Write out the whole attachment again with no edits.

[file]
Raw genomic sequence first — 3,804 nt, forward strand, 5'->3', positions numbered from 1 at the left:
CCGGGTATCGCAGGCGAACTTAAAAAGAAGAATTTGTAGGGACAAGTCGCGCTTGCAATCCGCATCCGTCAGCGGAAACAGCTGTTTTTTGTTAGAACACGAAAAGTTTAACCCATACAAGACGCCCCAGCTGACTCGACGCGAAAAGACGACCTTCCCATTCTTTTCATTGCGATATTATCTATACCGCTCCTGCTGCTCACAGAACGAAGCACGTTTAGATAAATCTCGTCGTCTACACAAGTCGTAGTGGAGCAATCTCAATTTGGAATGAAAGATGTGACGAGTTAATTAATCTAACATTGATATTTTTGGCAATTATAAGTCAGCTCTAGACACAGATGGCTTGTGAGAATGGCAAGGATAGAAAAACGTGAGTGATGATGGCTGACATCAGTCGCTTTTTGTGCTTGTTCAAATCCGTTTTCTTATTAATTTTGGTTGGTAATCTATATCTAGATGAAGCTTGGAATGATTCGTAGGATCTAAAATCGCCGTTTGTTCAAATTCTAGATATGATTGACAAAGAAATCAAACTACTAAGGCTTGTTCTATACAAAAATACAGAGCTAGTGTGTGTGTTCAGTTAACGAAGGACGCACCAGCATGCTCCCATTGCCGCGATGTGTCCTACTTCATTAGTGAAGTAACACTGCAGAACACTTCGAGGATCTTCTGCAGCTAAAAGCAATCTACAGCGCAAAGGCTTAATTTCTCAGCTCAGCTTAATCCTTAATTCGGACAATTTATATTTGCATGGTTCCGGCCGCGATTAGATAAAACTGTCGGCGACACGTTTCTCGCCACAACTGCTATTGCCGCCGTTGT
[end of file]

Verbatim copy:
Raw genomic sequence first — 3,804 nt, forward strand, 5'->3', positions numbered from 1 at the left:
CCGGGTATCGCAGGCGAACTTAAAAAGAAGAATTTGTAGGGACAAGTCGCGCTTGCAATCCGCATCCGTCAGCGGAAACAGCTGTTTTTTGTTAGAACACGAAAAGTTTAACCCATACAAGACGCCCCAGCTGACTCGACGCGAAAAGACGACCTTCCCATTCTTTTCATTGCGATATTATCTATACCGCTCCTGCTGCTCACAGAACGAAGCACGTTTAGATAAATCTCGTCGTCTACACAAGTCGTAGTGGAGCAATCTCAATTTGGAATGAAAGATGTGACGAGTTAATTAATCTAACATTGATATTTTTGGCAATTATAAGTCAGCTCTAGACACAGATGGCTTGTGAGAATGGCAAGGATAGAAAAACGTGAGTGATGATGGCTGACATCAGTCGCTTTTTGTGCTTGTTCAAATCCGTTTTCTTATTAATTTTGGTTGGTAATCTATATCTAGATGAAGCTTGGAATGATTCGTAGGATCTAAAATCGCCGTTTGTTCAAATTCTAGATATGATTGACAAAGAAATCAAACTACTAAGGCTTGTTCTATACAAAAATACAGAGCTAGTGTGTGTGTTCAGTTAACGAAGGACGCACCAGCATGCTCCCATTGCCGCGATGTGTCCTACTTCATTAGTGAAGTAACACTGCAGAACACTTCGAGGATCTTCTGCAGCTAAAAGCAATCTACAGCGCAAAGGCTTAATTTCTCAGCTCAGCTTAATCCTTAATTCGGACAATTTATATTTGCATGGTTCCGGCCGCGATTAGATAAAACTGTCGGCGACACGTTTCTCGCCACAACTGCTATTGCCGCCGTTGT